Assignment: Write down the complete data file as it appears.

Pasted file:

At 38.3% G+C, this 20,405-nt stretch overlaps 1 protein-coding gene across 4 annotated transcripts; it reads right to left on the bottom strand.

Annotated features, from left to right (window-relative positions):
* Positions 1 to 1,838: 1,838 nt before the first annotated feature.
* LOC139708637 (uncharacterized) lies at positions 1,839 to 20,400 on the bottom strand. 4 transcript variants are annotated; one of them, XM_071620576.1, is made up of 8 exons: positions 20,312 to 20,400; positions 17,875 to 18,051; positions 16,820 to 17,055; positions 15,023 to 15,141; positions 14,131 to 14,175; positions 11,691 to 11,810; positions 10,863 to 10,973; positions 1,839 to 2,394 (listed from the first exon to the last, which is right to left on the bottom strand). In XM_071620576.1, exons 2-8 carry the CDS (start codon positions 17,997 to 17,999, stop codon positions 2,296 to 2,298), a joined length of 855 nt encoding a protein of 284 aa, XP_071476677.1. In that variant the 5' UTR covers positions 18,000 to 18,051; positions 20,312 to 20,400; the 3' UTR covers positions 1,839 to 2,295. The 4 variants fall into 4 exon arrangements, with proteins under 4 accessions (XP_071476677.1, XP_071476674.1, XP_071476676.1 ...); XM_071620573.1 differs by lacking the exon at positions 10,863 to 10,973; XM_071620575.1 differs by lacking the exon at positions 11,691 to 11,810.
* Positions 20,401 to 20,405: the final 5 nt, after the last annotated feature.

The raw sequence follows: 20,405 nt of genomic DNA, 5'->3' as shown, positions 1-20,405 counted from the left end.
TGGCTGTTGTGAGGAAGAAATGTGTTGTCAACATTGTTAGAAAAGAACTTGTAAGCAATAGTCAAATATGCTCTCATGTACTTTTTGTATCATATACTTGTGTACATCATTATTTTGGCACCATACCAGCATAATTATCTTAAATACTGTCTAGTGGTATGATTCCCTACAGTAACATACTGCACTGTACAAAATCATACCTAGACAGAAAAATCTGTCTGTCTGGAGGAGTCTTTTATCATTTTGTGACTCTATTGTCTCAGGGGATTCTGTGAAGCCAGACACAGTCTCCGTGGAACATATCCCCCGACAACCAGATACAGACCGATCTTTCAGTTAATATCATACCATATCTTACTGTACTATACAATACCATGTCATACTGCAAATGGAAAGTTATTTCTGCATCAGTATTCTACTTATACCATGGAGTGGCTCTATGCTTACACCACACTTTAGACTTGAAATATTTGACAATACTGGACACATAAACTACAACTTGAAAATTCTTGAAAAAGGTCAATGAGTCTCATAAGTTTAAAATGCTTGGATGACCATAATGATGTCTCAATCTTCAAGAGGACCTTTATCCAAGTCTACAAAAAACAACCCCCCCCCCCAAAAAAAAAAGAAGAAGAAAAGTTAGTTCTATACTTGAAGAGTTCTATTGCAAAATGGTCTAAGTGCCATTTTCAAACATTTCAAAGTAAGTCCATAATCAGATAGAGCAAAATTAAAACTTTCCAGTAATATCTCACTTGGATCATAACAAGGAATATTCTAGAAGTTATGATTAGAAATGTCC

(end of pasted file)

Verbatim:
At 38.3% G+C, this 20,405-nt stretch overlaps 1 protein-coding gene across 4 annotated transcripts; it reads right to left on the bottom strand.

Annotated features, from left to right (window-relative positions):
* Positions 1 to 1,838: 1,838 nt before the first annotated feature.
* LOC139708637 (uncharacterized) lies at positions 1,839 to 20,400 on the bottom strand. 4 transcript variants are annotated; one of them, XM_071620576.1, is made up of 8 exons: positions 20,312 to 20,400; positions 17,875 to 18,051; positions 16,820 to 17,055; positions 15,023 to 15,141; positions 14,131 to 14,175; positions 11,691 to 11,810; positions 10,863 to 10,973; positions 1,839 to 2,394 (listed from the first exon to the last, which is right to left on the bottom strand). In XM_071620576.1, exons 2-8 carry the CDS (start codon positions 17,997 to 17,999, stop codon positions 2,296 to 2,298), a joined length of 855 nt encoding a protein of 284 aa, XP_071476677.1. In that variant the 5' UTR covers positions 18,000 to 18,051; positions 20,312 to 20,400; the 3' UTR covers positions 1,839 to 2,295. The 4 variants fall into 4 exon arrangements, with proteins under 4 accessions (XP_071476677.1, XP_071476674.1, XP_071476676.1 ...); XM_071620573.1 differs by lacking the exon at positions 10,863 to 10,973; XM_071620575.1 differs by lacking the exon at positions 11,691 to 11,810.
* Positions 20,401 to 20,405: the final 5 nt, after the last annotated feature.

The raw sequence follows: 20,405 nt of genomic DNA, 5'->3' as shown, positions 1-20,405 counted from the left end.
TGGCTGTTGTGAGGAAGAAATGTGTTGTCAACATTGTTAGAAAAGAACTTGTAAGCAATAGTCAAATATGCTCTCATGTACTTTTTGTATCATATACTTGTGTACATCATTATTTTGGCACCATACCAGCATAATTATCTTAAATACTGTCTAGTGGTATGATTCCCTACAGTAACATACTGCACTGTACAAAATCATACCTAGACAGAAAAATCTGTCTGTCTGGAGGAGTCTTTTATCATTTTGTGACTCTATTGTCTCAGGGGATTCTGTGAAGCCAGACACAGTCTCCGTGGAACATATCCCCCGACAACCAGATACAGACCGATCTTTCAGTTAATATCATACCATATCTTACTGTACTATACAATACCATGTCATACTGCAAATGGAAAGTTATTTCTGCATCAGTATTCTACTTATACCATGGAGTGGCTCTATGCTTACACCACACTTTAGACTTGAAATATTTGACAATACTGGACACATAAACTACAACTTGAAAATTCTTGAAAAAGGTCAATGAGTCTCATAAGTTTAAAATGCTTGGATGACCATAATGATGTCTCAATCTTCAAGAGGACCTTTATCCAAGTCTACAAAAAACAACCCCCCCCCCCAAAAAAAAAAGAAGAAGAAAAGTTAGTTCTATACTTGAAGAGTTCTATTGCAAAATGGTCTAAGTGCCATTTTCAAACATTTCAAAGTAAGTCCATAATCAGATAGAGCAAAATTAAAACTTTCCAGTAATATCTCACTTGGATCATAACAAGGAATATTCTAGAAGTTATGATTAGAAATGTCC